Several Candidates Withdraw Before Vote; Integrity Commission Head Resigns

On May 3, a candidate for the Victory Coalition in Erbil, Rochen Abdul Salam, announced his  withdrawal from the elections scheduled for May 12, for reasons not yet disclosed. Salam was a candidate for Prime Minister Haider al-Abadi’s coalition.

On May 4, Abdul-Mahdi Karbalai, representative of Grand Ayatollah Ali al-Husseini al-Sistani, made a statement the Shia leader’s behalf during the Friday Sermon in Karbala about Sistani’s position on the coming parliamentary election. He said, “With the approach of the parliamentary elections, many citizens are asking about the attitude of the supreme religious authority of this important political event. In this regard, three things should be clarified. First, the religious authority has sought a free and fair periodic election since the fall of the regime […] From this point, the religious authority insisted on the authority of the occupation and the United Nations to expedite the holding of general elections to allow the Iraqis to decide their own future.” Karbalai said that “the second thing” in participating in these elections is the right of every citizen who meets the legal requirements, and there is no need for him to exercise this right unless he is convinced of the requirements of the supreme interest of his people and his country.” The third point is that “the supreme religious authority confirms that it keeps distance from all candidates and from all the electoral lists, in the sense that it does not support any person or entity or list at all, it is all left to the conviction of the voters and the stability of their views after examination and scrutiny. It is necessary not to allow any person or entity to exploit the religious address or any other address that has special status in the Iraqi people for electoral gains.”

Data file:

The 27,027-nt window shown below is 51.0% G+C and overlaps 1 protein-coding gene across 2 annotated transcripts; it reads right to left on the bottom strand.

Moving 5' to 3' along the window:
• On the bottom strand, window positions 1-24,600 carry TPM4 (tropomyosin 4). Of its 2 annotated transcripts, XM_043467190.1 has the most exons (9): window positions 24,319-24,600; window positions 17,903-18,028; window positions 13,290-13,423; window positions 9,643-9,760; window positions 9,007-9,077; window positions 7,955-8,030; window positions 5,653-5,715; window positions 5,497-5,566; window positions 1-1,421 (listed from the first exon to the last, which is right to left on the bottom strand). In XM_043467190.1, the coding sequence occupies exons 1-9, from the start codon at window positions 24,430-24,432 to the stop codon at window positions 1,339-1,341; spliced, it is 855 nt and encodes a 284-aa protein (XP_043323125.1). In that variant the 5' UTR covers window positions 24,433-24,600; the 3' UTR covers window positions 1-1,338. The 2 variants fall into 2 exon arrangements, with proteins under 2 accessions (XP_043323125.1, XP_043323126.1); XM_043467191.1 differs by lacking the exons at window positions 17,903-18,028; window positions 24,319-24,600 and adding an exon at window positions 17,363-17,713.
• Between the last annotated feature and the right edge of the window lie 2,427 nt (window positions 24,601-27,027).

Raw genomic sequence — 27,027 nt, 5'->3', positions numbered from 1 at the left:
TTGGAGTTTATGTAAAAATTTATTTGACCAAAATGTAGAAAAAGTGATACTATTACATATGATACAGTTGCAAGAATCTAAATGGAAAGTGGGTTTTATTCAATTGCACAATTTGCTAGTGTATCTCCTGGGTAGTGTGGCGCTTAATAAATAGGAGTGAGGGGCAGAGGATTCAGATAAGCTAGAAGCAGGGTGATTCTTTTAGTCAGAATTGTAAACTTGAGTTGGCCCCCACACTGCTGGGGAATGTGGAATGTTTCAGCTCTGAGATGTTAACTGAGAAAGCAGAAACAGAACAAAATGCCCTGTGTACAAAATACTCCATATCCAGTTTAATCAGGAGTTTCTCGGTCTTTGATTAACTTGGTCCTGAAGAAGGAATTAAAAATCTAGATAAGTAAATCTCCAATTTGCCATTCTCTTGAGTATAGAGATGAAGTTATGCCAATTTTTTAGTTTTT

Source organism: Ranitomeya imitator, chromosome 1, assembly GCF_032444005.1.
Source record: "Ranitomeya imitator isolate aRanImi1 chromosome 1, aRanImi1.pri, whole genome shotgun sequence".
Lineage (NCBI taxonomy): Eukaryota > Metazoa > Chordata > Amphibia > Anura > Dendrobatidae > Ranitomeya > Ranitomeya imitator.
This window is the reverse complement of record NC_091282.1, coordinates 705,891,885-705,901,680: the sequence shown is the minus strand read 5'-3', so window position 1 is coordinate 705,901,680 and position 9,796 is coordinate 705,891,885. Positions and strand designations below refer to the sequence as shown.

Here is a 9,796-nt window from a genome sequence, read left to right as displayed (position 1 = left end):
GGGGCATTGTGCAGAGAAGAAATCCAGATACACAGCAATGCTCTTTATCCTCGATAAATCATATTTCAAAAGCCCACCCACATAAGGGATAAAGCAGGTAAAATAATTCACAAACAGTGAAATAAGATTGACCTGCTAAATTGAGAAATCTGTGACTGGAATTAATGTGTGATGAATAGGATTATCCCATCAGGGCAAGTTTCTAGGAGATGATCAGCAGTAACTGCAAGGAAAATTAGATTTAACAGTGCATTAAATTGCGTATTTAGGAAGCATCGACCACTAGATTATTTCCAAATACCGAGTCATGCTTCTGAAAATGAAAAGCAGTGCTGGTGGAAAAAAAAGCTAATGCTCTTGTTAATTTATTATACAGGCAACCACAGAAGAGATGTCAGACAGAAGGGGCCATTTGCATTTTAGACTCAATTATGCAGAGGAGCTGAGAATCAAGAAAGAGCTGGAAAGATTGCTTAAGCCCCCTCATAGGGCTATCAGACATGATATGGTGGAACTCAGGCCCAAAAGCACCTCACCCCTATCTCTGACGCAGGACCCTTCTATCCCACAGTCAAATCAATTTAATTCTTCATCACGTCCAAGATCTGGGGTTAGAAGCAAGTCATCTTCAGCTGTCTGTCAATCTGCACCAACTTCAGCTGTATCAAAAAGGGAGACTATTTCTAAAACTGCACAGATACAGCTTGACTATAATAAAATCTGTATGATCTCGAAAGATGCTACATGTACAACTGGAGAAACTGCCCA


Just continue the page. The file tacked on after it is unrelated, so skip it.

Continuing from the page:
On May 4, Iraqi Prime Minister Haider al-Abadi made a statement revealing his support on the address of the supreme religious authority Ali al-Husseini al-Sistani. Abadi said, “We express our full support for the position and directives of the supreme religious authority led by Mr. Ali al-Sistani, which was included in the sermon of Friday. This platform was the starting point for the positions that preserved the unity of Iraq and the interests of its people historically.”

On May 4, former Prime Minister and leader of State of Law Coalition, Nouri al-Maliki, delivered a speech to a tribal conference held in Hindiyah, Karbala Province, clarifying that the Iraqi government is not “broke.” He said at the conference that “There is no right to say that Iraq has a free budget. […] Iraq has many legacies and its balance is positive and sufficient, but needs a solid will and a government capability of providing services to the people.” Maliki also added that there are “eight days before the legitimate responsibility to go to the ballot boxes,” stressing that “We are at the doors of the elections highlighting the slogan of the political majority to form a strong government and achieve the political majority.”

On May 6, candidate Sawsan al-Bayati for the “Civilization” Alliance in Kirkuk Province announced her withdrawal from the participation in the parliamentary elections. Bayati released  a brief statement saying that she “decided to withdraw from the parliamentary elections because of the lack of political program of the coalition in achieving security and stability and services for citizens in Iraq in general.”